What Silva is saying is so simple, yet so evil. Silva was saying, in short, that illegal activity, so long as kept hidden from the public, is okay, because the alternative is unacceptable, i.e., “might cause serious financial damage.” Again, for whose benefit? Passive language always is murky, because Silva does not say for WHOM the financial damage would be caused to! Was it the insiders at the banks? Or was it some other group? There you have it. Institutionalized fraud, on a grand scale, countenanced by the regulators of the supposed “fair” system of capitalism in the United States. Disgusted yet?
I am not going to spend any time further addressing the back story which was done very well by, et al., but I will analyze the actual allegations and give my humble legal opinion about the lawsuit.
Plaintiff Carmen M. Segarra is represented by Linda Stengle, an attorney with the law firm Kenny & Kenny out of Cherry Hill, New Jersey. Linda’s email is lstengle[at]kenneymccafferty[dot]com. I suggest anyone interested please email her with support. This lawsuit will no doubt be a memorable one. For all of us who hope that truth emerges about the shadowy world of the FED, the discovery in this case should prove fantastically interesting and enlightening. My only hope is that they do not settle confidentially before such discovery unfolds.
The FED is not yet shown as being represented by counsel. Instead, on October 11, 2013 the FED directly mailed a letter to the Judge, asking that the complaint be withheld from the public. The judge granted the request, and ordered that the complaint was not to be available electronically to the public until after a hearing, (Docket Entry #2). A hearing regarding the request to seal certain matters was set for October 15, 2013, today.
At today’s hearing, the judge DENIED the motion to seal. Judge Ronnie Abrams denied the Federal Reserve Bank of New York’s motion to seal or redact certain paragraphs of plaintiff’s complaint and exhibits. Further, Judge Abrams ordered plaintiff to submit to the clerk of the court an electronic copy of the complaint for filing on ECF. The court finally ordered that the clerk is to make the complaint and all attachments available on ECF. The Wall Street Journal already has the entire complaint, emails and all attachments, up on line. Go read it.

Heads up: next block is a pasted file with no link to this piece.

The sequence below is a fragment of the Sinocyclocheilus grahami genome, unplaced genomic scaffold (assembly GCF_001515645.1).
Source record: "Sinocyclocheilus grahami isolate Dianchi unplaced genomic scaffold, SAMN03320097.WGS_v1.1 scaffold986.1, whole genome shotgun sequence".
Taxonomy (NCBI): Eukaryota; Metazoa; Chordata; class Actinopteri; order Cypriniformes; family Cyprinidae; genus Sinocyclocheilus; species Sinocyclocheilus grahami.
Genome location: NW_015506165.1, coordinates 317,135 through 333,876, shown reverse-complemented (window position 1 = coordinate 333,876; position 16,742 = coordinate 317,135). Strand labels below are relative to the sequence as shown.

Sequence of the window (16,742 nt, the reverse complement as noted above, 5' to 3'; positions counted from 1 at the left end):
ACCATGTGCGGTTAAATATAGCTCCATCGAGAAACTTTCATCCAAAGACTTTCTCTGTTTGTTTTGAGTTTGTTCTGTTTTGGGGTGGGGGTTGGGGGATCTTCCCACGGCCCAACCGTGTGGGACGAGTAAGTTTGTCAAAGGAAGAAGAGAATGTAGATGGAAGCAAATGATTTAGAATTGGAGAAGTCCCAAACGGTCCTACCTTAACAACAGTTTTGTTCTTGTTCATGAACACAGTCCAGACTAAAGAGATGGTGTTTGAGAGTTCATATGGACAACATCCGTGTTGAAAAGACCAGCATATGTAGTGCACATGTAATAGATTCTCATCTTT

This means, that shortly, the allegations of the complaint, along with all exhibits supporting allegations, will be made part of the public record and accessible to all who wish to look at them. I find this to be a remarkable order, especially given the allegations. I wonder if judge Abrams will have the temerity to continue the courageous rulings.
Section I of the complaint is the Introduction. Here is what stands out in my mind. From the back stories, Carmen is an elite insider. Her linked in profile is here:
Carmen attended Harvard, BA in History, 1990-1994. She received a MA in French Cultural Studies at Columbia University, from 1994-1995. She attended and received her JD degree from Cornell University Law School, 1995 through 1998. She did a European stint during law school at the Institute of International and Comparative Law Cornell Law School and Universite de Paris (Sorbonne), studying International Litigation and European Community Law in 1996.
Her educational pedigree is EXCEPTIONAL. She is fluent in many languages: “Interests:
Fluent in Spanish, English, French Intermediate Italian and German Beginner Dutch.”
Her work history is impressive, and proves beyond doubt that she was being groomed for promotions to the very top. From October 1998 through December 2002, Carmen was corporate counsel for MBNA America Bank (now Bank of America), Banco Popular de Puerto Rico, Banco Santander, First Bank, Oriental Bank, Government Development Bank of Puerto Rico, Tishman Speyer, Four Seasons, Hilton, Goya Foods, Shell, Sears, Pfizer. Her profile says she “represented clients in securities public and private transactions, bond issuances, emerging markets, investments, banking and financing, mergers and acquisitions, corporate and public finance, real estate and commercial financing, tax, legislation, hotel and resort development.”
Carmen went on to work for Bank of America: “Legal Counsel - Government Affairs & Law
Bank of America
January 2003 – December 2004 (2 years)
•Government Affairs Department: Responsible for legal review of all state and federal consumer banking and investment legislation and regulation. Created and implemented legal review and tracking procedures, drafted new legislation and amendments; lobbied, developed strategy, and drafted white papers.